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EDMONTON, Alberta, May 4 (Reuters) - Fort McMurray, the Canadian oil town engulfed by wildfires, was already crippled by a collapse in crude prices before flames raced into the once-booming city, burning hundreds of homes to the ground and chasing residents into bush camps for safety.
Dubbed Fort McMoney when its oilsands industry was flourishing and residents were among the wealthiest in Canada, Fort McMurray had been hemorrhaging workers and wealth for 18 months before fires forced the evacuation of the entire city's 88,000 residents.
"Fort McMurray was really the ground zero of all that was happening related to oil and gas," said Sandeep Agrawal, urban studies and regional planning professor at the University of Alberta. "When this bust happened, it was catastrophic in many ways."
Surrounded by thick boreal forest and vast oil sands deposits, hundreds of kilometres from the nearest major city, Fort McMurray was deeply reliant on a single commodity.
Its population ballooned to over 120,000 in 2015, sparking housing shortages and skyrocketing prices, before a 70 percent drop in oil prices last year slammed the door on growth, prompting the exodus of almost one-third of its inhabitants.
"Stores were closing, small businesses were closing. A year or two ago you could not get a seat in the restaurants, but the buying power was not there any more," said Ria Dickason, a South African immigrant who has lived in Fort McMurray for 14 years and fled the fires on Tuesday.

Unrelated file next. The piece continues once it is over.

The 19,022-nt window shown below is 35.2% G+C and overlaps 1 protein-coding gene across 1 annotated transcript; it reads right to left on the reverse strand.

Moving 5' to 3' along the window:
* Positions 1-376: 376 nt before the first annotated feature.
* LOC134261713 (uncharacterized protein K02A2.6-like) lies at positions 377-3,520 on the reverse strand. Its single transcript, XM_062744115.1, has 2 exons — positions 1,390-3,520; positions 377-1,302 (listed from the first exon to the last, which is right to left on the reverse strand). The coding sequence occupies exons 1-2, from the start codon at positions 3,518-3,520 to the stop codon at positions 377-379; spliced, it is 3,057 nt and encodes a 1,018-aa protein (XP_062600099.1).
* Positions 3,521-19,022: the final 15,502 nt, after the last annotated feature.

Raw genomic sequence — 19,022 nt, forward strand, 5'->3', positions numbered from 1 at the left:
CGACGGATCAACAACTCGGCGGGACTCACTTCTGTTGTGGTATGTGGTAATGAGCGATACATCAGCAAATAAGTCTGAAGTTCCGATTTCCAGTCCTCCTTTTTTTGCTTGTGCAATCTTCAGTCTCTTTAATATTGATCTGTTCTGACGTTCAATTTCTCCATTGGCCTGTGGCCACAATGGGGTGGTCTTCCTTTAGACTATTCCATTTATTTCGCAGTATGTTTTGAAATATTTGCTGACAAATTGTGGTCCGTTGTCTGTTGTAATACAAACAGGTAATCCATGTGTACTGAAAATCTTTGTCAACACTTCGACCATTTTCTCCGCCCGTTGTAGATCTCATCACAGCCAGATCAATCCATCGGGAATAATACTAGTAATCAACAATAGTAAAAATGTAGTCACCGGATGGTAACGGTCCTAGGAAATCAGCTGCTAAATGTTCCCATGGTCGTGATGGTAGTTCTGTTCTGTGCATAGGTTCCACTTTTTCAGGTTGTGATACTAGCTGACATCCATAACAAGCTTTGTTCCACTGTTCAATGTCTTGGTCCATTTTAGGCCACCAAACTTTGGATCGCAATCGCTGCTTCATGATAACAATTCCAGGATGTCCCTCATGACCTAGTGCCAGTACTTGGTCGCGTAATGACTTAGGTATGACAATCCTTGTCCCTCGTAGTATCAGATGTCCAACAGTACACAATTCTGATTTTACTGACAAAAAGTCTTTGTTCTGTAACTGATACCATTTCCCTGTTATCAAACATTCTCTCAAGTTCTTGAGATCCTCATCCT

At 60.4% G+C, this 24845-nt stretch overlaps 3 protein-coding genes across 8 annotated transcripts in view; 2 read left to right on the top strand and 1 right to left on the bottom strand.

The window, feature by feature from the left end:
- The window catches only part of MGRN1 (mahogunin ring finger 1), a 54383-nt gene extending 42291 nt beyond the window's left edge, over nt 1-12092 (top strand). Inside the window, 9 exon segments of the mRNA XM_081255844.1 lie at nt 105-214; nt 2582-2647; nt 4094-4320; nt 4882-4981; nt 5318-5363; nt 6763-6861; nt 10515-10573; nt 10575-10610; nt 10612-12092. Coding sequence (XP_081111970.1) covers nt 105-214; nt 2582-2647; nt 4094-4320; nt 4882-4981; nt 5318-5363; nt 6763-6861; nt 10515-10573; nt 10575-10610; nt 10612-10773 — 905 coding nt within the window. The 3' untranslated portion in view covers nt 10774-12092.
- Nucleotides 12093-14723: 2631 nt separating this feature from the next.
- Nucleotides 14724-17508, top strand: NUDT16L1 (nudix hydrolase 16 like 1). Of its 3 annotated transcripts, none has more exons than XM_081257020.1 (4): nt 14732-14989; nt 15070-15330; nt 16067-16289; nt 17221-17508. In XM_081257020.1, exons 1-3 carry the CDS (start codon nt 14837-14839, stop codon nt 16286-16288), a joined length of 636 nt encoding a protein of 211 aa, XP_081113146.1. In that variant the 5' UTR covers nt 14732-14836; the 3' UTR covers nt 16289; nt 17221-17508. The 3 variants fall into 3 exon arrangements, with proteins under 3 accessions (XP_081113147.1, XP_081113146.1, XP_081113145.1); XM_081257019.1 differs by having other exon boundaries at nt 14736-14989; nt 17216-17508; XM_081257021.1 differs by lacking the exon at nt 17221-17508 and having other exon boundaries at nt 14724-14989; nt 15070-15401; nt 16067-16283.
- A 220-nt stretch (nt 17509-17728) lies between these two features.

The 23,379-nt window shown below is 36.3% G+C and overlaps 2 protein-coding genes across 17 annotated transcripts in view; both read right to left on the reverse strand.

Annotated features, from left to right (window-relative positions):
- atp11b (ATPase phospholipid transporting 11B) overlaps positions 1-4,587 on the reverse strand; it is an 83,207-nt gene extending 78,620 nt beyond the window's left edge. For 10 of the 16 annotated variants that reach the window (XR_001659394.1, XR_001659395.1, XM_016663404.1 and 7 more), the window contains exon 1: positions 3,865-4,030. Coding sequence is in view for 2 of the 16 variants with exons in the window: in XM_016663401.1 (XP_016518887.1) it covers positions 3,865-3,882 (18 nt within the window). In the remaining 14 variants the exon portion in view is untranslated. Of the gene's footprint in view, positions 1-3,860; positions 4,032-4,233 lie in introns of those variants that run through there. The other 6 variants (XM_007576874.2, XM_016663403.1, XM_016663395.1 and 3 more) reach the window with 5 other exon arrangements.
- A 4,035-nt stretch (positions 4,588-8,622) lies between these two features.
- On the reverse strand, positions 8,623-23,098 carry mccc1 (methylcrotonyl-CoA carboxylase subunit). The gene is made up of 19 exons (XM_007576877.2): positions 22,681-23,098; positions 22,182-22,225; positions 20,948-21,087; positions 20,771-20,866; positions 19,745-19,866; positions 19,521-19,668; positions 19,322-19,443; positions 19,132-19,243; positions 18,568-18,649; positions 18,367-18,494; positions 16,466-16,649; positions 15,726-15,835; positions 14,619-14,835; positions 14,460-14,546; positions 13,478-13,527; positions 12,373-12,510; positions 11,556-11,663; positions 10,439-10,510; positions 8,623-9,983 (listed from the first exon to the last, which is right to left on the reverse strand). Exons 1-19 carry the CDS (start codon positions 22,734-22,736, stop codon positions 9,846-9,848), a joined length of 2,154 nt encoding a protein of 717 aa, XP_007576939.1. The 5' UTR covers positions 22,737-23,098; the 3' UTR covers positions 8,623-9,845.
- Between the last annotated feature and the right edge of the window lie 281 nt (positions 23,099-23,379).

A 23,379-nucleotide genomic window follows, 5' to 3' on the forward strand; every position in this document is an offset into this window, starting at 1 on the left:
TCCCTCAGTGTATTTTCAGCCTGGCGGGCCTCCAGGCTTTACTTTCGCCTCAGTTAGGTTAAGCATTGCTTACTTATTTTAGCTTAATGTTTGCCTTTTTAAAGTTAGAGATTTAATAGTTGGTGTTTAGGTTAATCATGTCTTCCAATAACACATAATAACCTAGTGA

"Everyone was concerned about it, because it impacted every single person. It doesn't matter what type of work you do because lots and lots and lots of people lost their jobs."
Real estate websites are littered with listings for sprawling Fort McMurray homes with asking prices approaching C$1 million - double Canada's average home price - in neighborhoods that are now charred and smoldering amid Alberta's largest-ever evacuation for a fire.
Wildfires had been threatening the remote city for days when flames nearly doubled in size, fueled by dry conditions blamed on global warming, forcing the evacuation of the entire city by Tuesday afternoon.
While oil sands facilities are not in the fire's path, at least four companies have curbed activities to allow workers and others to get to safety. It was unclear what percentage of production had been affected by the fire.
"While the full extent of the damage isn't yet known, we certainly do know that for those who have been affected this fire is absolutely devastating. It's a loss on a scale that is hard for many of us to imagine," Canadian Prime Minister Pierre Trudeau told a news conference in Ottawa.
As residents fled to oil sands workcamps to the north of the city, or south on the one clogged highway out of town, hundreds of dwellings furiously burned.
"I was panicking, to be honest with you, we could see the ash - a rain of ash, the cars were full of ashes," said Fatima Mian, a single mother of three who raced to pick up her children from school before fleeing the city on Tuesday. She found refuge in an oil workers' camp about an hour from the city.
A realtor who has been trying to sell homes left vacant by the exodus, Mian said she knows the city is vilified by environmentalists who blame the development of the oil sands for increasing greenhouse gases and climate change.
"Fort McMurray has a big stigma attached to it, but it's a work town, people come here to work and make money. We understand global warming and stuff but ... people do long shifts here to raise a family and support a family," said Mian. (Additional reporting by Andrea Hopkins in Toronto and Nia Williams in Calgary, Writing by Andrea Hopkins; Editing by Alan Crosby)